Standardized tests were created to track a student’s learning to decide if they are prepared to move to the next level of education or not. The creators of the test believe that by having students take a standardized test it is showing their strengths and weaknesses in certain areas of learning. Also as Popham states “a student’s relative knowledge and/or skills can be compared with those possessed by a national sample of students of the same age or grade level” (“Why Standardized Tests Don’t Measure Educational Quality”). This is an example of how students are being compared to one another based off of one test that has been taken. When a student that may have a learning disability or just does not perform well on tests is compared to an academically gifted child it gives them a disadvantage.
Standardized tests should not be a way to measure a student’s academic success. Many students struggle when it comes to taking big tests due to being nervous or having test anxiety. A standardized test is usually a long, timed test that includes all the stands that have been taught throughout the school year. By having to complete such a lengthy test in a set amount of time it puts a lot of unnecessary stress on the student and if the child is not a very strong test taker it is unfair for the student to be judged off of the score they make on the test. As Popham explains, “if a school’s standardized test scores are high, people think the school’s staff is effective. If a school’s standardized test scores are low, they see the school’s staff as ineffective”. (“Why Standardized Tests Don’t Measure Educational Quality”) With this being said, many teachers just want hurry and cover all that is supposed to be on the test at a fast pace rather than making sure that the student is learning what is being taught. When a child does not understand the lesson as it is being taught they will not understand months later when it comes time to complete a test which is why the curriculum should not strictly be based on the test.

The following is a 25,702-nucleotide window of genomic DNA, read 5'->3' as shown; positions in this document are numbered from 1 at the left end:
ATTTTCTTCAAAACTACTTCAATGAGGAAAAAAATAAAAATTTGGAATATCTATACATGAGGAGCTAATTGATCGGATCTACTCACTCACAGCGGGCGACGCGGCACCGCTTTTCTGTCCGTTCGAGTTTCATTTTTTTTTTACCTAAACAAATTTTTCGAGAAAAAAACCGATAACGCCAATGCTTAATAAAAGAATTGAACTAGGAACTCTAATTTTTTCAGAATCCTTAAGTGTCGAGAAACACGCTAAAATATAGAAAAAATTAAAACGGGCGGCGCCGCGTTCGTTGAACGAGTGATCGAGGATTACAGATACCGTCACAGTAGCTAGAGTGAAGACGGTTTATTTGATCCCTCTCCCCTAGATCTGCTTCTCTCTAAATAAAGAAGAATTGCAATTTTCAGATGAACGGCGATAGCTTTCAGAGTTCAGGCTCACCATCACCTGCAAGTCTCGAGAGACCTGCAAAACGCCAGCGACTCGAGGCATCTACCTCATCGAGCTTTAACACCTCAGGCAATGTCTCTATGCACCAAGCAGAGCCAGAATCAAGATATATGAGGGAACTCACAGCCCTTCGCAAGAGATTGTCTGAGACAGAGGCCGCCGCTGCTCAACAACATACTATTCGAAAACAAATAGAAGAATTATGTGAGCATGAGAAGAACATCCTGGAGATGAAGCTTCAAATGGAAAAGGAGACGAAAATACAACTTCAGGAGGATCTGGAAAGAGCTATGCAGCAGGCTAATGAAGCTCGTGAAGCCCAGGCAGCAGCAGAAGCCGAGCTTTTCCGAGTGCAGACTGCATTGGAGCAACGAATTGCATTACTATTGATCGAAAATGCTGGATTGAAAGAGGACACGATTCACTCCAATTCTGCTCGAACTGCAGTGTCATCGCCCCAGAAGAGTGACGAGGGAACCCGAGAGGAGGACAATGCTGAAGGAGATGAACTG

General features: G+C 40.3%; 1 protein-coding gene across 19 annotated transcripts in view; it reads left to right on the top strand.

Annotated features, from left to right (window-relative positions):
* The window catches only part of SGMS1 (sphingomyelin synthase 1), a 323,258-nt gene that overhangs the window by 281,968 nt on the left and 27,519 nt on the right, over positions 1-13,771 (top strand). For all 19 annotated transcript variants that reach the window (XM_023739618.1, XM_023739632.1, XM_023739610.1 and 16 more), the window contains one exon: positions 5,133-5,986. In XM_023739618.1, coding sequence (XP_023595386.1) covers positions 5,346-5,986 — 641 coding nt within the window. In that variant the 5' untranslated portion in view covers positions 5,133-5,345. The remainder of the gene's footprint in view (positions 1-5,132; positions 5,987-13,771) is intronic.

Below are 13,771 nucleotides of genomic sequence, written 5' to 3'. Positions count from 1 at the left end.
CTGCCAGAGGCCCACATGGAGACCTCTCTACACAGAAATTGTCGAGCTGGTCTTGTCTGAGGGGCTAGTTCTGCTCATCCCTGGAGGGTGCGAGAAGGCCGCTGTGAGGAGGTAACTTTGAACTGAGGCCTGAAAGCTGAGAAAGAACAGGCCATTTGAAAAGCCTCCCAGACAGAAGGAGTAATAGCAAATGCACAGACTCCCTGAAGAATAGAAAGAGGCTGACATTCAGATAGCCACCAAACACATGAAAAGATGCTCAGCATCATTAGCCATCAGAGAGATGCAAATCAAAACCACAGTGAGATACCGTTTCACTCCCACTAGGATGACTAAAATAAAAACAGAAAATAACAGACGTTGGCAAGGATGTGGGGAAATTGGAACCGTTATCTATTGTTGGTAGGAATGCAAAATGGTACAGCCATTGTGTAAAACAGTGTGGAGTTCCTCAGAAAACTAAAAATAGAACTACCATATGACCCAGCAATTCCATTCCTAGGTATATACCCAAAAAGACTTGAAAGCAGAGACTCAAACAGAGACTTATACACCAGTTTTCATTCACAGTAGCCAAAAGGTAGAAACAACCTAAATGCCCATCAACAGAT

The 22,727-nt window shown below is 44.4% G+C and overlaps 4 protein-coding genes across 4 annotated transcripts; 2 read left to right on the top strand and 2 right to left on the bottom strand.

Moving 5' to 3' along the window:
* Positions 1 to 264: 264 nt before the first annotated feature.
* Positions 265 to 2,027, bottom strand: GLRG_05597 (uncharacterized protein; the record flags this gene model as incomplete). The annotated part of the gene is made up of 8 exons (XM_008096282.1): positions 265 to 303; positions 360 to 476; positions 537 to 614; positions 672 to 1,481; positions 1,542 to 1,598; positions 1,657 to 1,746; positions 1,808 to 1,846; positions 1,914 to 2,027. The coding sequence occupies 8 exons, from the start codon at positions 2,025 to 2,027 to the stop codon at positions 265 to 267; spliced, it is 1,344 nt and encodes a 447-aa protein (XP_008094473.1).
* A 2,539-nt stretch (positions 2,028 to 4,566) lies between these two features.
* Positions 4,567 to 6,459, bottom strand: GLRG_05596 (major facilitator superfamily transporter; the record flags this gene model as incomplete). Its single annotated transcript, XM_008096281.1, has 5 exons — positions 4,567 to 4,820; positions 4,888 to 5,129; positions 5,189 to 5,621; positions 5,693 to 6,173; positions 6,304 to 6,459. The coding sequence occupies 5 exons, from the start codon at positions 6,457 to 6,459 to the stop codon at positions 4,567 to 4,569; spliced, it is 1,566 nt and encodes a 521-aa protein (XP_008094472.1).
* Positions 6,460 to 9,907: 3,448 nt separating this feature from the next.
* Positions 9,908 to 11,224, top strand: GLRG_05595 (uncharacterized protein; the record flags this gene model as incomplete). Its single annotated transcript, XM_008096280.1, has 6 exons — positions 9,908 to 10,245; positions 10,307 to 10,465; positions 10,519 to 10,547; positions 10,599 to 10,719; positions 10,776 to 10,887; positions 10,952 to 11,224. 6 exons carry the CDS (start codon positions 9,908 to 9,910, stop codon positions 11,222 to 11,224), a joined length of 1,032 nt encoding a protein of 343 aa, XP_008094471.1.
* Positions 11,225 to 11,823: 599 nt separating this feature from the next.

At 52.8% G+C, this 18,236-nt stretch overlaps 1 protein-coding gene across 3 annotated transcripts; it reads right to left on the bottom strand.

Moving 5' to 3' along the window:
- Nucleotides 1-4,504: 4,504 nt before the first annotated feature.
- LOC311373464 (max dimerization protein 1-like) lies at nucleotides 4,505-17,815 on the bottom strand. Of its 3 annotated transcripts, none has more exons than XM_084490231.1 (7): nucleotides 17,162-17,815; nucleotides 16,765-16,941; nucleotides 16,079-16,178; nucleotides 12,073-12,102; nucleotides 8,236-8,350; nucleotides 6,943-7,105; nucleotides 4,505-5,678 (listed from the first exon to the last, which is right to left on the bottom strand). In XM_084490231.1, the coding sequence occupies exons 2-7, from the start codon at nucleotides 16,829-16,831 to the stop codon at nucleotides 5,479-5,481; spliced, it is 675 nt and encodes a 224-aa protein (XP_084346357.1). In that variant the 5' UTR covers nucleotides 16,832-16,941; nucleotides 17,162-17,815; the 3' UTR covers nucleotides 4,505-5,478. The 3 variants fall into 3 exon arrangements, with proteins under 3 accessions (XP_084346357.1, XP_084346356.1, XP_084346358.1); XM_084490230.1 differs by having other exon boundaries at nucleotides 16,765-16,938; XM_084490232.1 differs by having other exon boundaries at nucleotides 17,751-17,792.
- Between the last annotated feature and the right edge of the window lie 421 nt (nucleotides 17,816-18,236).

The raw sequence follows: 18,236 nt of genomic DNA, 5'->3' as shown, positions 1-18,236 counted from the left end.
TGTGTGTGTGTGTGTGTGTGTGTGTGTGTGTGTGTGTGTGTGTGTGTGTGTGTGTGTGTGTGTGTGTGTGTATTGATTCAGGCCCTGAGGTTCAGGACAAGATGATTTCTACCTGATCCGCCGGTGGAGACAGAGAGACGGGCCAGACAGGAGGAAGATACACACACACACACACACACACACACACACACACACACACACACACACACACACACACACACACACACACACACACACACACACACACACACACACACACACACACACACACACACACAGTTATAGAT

Standardized tests do not prepare a student for college. In college, students are not expected to take a cumulative exam because it would result in the test becoming too lengthy. K-12 schools need to focus their curriculum on engaging the student’s attention into subjects that will someday be useful. Teaching a lesson that may one day be useful in life will be much more beneficial than teaching the curriculum around what the state says will be on the tests. In Popham’s opinion, “The teaching of a nation’s children is too important to be left unmonitored”. (“Why Standardized Tests Don’t Measure Educational Quality”). Throughout school, students must worry about making sure they get good grades even though they may not always understand the material, this may lead to cheating. It is important to make sure that the students are learning material that can be used later in life for jobs and the important things needed to know when living in the real world.
Standardized tests keep students from the opportunity to learn material that will one day be needed because the school systems feel as though it is more important for teachers to base their teaching off of what is said to be on the test. Standardized testing is not convenient to anyone, not even teachers. According to statistics, “Teachers lose between 60 and 100 hours of instructional time per year because of testing and institutional tasks that surround it” (Gere 1). One test should not determine a child’s grade placement or the way that they are treated at school or even at home. Standardized tests do not give a fair education to children, it provides them with an unfair education. The reason it is unfair is that the fact that the teachers are more worried about losing their jobs if they do not teach what will be on the test. The children that are sitting in classrooms all day being taught unimportant material that will never be useful are the future generations and it is important that they have the knowledge needed to raise the following generation.
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